Going to try for a week of solving without recourse to electric helpers.

  3. Wozza
    Posted July 23, 2012 at 10:57 am | Permalink

    Not my cup of tea today. Still don’t understand 12 even with your explanation. What’s it got to do with flag? 4*/2* for me. Thanks to both.

    • Lordluvvaduck
      Posted July 23, 2012 at 11:00 am | Permalink

      The British wild Iris is known as Yellow Flag, so the name is probably used more generally for the family as a whole.

    • Posted July 23, 2012 at 11:01 am | Permalink

      Flag is another name for the iris – particularly when in Crosswordland!

      • Wozza
        Posted July 23, 2012 at 11:26 am | Permalink

        Aha, thanks to both of you As usual my nonexistent botanical knowledge lets me down.

  4. Jezza
    Posted July 23, 2012 at 11:18 am | Permalink

    Similar scenario to Libellule where most when in very quickly, and then a minor struggle at the end with the last 2 or 3.
    Thanks to setter, and blogger.

  5. Kath
    Posted July 23, 2012 at 11:19 am | Permalink

    All went remarkably well until I arrived at 11a and 8d – they took a while to sort out. I didn’t quite understand why 10a was what it was (my lack of knowledge of cricketing terms never fails to let me down!) so needed the hint to explain that one. Probably between 2 and 3* for difficulty for me today.
    I liked 18 and 27a and 3 and 13d.
    Thanks to Rufus and Libellule.
    Hot and sunny in Oxford – and about time too!

  6. Collywobbles
    Posted July 23, 2012 at 11:35 am | Permalink

    Good morning Libellule. In 18a why is ‘Mum’ SH?

    Doh, I’ve just had a Gnomey moment, please forget thar

    • Patsyann
      Posted July 23, 2012 at 2:03 pm | Permalink

      Keeping ‘mum’ is to be silent or to shh! There was a WW2 poster that said “Be like Dad – keep Mum!”

  7. Polly Esther Cotton
    Posted July 23, 2012 at 11:37 am | Permalink

    Where’s the British rain when the cricketers need it? :lol: 117-5 now!

    What an embarrassment!

    • Jezza
      Posted July 23, 2012 at 11:51 am | Permalink


      I do like my cricket, but on this occasion, I am not prepared to sacrifice the sunshine for rainfall. :)

      The Olympic torch will be about 3 miles away from me in Wimbledon this afternoon, but I don’t think I will try and get any closer!

  8. Beaver
    Posted July 23, 2012 at 12:25 pm | Permalink

    Pleasant start to the week, score it **/***.Would have struggled with 12a without the ‘F’, apt i suppose as our cricketing heroes are struggling at the Oval with South Africa ,they’ve replaced the aussies as the team i want to beat- if i had a daughter it would be just my luck if she brought smith home for tea!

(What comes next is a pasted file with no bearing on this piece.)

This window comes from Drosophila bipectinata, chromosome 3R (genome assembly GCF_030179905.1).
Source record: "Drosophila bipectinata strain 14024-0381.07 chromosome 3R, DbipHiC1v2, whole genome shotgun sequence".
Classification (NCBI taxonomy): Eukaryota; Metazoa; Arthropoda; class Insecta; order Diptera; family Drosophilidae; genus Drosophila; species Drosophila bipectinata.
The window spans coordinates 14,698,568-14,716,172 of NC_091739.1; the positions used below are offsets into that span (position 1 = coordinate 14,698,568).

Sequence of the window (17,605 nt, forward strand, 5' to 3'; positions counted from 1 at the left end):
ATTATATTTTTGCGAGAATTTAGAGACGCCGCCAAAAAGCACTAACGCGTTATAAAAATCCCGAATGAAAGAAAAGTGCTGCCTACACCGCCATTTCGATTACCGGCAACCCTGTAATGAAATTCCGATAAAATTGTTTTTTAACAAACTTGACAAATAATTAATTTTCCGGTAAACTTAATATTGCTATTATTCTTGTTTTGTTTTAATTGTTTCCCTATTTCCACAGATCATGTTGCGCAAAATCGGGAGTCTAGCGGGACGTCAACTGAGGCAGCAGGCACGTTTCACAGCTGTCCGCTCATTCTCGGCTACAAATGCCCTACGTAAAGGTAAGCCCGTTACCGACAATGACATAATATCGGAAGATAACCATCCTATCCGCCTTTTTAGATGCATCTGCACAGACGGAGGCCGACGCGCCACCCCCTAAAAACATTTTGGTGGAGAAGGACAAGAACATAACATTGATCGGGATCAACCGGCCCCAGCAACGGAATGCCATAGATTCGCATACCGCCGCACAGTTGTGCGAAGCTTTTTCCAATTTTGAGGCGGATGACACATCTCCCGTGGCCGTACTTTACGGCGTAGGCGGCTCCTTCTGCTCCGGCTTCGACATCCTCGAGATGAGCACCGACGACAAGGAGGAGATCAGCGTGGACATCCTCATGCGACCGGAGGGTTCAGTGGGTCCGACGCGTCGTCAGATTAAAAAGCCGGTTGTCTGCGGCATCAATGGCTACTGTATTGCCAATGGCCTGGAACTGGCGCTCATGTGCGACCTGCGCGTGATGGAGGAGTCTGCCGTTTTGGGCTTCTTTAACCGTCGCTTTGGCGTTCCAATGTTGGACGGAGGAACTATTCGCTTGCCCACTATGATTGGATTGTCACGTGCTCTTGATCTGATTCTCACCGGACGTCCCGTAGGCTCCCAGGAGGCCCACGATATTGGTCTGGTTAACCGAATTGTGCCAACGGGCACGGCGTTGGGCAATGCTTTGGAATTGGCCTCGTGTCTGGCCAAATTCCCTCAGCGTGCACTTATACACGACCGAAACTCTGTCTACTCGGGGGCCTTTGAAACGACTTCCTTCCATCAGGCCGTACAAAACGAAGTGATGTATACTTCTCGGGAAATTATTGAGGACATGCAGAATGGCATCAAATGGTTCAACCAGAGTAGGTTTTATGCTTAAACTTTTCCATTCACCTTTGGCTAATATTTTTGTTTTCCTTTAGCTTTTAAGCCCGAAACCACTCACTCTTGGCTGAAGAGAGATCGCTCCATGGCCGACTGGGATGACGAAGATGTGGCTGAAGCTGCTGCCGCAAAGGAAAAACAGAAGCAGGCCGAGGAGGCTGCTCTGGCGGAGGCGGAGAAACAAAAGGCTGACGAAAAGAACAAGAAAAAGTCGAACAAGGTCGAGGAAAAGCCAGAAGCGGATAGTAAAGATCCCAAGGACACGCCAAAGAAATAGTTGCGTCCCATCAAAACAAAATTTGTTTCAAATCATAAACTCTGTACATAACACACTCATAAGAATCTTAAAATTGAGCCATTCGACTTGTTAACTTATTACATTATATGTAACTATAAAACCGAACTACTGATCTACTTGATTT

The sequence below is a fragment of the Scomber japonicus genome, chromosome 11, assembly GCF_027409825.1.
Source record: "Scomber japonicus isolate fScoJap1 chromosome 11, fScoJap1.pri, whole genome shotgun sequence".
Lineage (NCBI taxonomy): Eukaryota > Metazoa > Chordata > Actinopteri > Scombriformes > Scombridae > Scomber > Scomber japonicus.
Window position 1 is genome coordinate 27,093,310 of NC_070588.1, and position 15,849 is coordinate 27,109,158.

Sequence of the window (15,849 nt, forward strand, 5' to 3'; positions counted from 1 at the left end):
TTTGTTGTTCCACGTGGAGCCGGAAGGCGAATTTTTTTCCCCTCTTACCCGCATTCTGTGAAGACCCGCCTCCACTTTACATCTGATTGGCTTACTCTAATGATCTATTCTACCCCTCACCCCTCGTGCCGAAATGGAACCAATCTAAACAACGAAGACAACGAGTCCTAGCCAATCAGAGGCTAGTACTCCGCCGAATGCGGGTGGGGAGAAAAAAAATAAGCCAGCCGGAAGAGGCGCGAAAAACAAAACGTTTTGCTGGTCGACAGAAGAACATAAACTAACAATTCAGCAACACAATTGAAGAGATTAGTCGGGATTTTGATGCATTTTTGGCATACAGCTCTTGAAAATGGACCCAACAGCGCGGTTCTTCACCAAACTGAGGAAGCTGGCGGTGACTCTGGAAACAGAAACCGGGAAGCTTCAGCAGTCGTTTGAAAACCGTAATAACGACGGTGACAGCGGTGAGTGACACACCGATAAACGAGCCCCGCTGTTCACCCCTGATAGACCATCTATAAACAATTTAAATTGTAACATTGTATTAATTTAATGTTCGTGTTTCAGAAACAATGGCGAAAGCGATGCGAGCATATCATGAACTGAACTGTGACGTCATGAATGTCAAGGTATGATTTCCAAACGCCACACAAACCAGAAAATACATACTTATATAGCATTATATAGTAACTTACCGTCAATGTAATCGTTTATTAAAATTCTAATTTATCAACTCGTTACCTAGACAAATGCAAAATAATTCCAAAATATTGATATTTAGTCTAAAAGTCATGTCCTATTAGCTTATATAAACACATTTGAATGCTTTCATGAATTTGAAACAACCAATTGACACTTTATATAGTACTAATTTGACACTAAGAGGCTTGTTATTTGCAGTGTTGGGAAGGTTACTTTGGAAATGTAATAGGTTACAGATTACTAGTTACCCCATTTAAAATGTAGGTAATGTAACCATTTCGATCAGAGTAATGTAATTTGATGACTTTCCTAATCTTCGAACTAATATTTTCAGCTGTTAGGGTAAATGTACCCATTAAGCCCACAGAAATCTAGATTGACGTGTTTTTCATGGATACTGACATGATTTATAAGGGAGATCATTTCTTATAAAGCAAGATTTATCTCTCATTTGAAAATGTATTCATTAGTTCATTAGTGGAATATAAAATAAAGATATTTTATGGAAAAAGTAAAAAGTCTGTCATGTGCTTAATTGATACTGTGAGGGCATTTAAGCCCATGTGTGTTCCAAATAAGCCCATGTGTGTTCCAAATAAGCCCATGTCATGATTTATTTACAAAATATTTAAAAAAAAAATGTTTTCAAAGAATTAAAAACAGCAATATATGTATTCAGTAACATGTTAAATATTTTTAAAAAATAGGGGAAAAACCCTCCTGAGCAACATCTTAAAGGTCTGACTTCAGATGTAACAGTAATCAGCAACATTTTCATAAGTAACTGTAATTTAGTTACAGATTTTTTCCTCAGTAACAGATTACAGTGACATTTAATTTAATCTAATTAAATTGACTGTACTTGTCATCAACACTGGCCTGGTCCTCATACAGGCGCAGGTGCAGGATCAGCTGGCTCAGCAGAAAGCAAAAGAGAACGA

9. crypticsue
    Posted July 23, 2012 at 12:33 pm | Permalink

    A trickier challenge from Rufus this morning but very enjoyable. Thanks to him and Libellule too.

    I thought the Quick pun was very appropriate given the weekend’s success.

  10. williamus
    Posted July 23, 2012 at 12:53 pm | Permalink

    Wall-to-wall sunshine in Birmingham, a wonderful result in the Tour and a straightforward Monday crossword that would confirm my crossword prowess (at least in my mind)… or so I thought. I should have realised by the way the cricket was going that it was all going to end badly and of course it did! Completely flumoxed by 12a, found 8d a tad tenuous and still don’t quite get 3d… Many thanks to the setter and Libellule for a comprehensive set of hints. Cheers!

    • Libellule
      Posted July 23, 2012 at 1:13 pm | Permalink


  11. BigBoab
    Posted July 23, 2012 at 1:03 pm | Permalink

    Fairly standard Rufus and none the worse for being so. Thanks to Rufus and to Libellule.

  12. CS
    Posted July 23, 2012 at 1:16 pm | Permalink

    20. Girl about to set up exciting material (7)
    {EROTICA} – A girls name, ERICA is placed around TO.
    I was looking forward to a picture to support this answer

    • crypticsue
      Posted July 23, 2012 at 1:24 pm | Permalink

      Can I just point out once again that this CS isn’t me, not least because if Libellule were to provide illustrations for his blogs, that would be the last one I would want illustrated.

      • Steve_the_beard
        Posted July 23, 2012 at 2:27 pm | Permalink

        Take care, dear Lady, lest some ungallant person should quote Shakespeare here…

    • Libellule
      Posted July 23, 2012 at 1:26 pm | Permalink

      In all the time I have blogged I have never used pictures to illustrate clues or answers, and I am not planning to start now. Try using your imagination :-)

    • Jezza
      Posted July 23, 2012 at 1:45 pm | Permalink

      20d – A girl’s name, ERICA is placed round a reversal of TO (set up).

  13. Pam
    Posted July 23, 2012 at 1:35 pm | Permalink

    Not sure when it happened as I’m not a daily puzzler, but oh the delight of finding I can get the bracketed answer on my iPad instead of having to copy and paste.
    Grateful thanks to whoever organised this.

    • Pedro Smitty
      Posted July 23, 2012 at 3:10 pm | Permalink

      Pam, Please elaborate on how you get an iPad to show the answer in the brackets. I have no clue … No pun intended ! Thanks, Pedro.

      • Pedro Smitty
        Posted July 23, 2012 at 3:35 pm | Permalink

        Scratch my request. I found the iPad selection box. Cheers for Big Dave !

        • Posted July 23, 2012 at 4:42 pm | Permalink

          Welcome to the blog Pedro

          If you can enlighten me I’ll see if i can update the FAQ.

          The touch screen theme used with the blog is documented here, but I use neither iPad nor iPhone (and I refuse to use any Apple software as well!). The only item I use is Safari, and that is only to check compatibility when I make (infrequent) changes.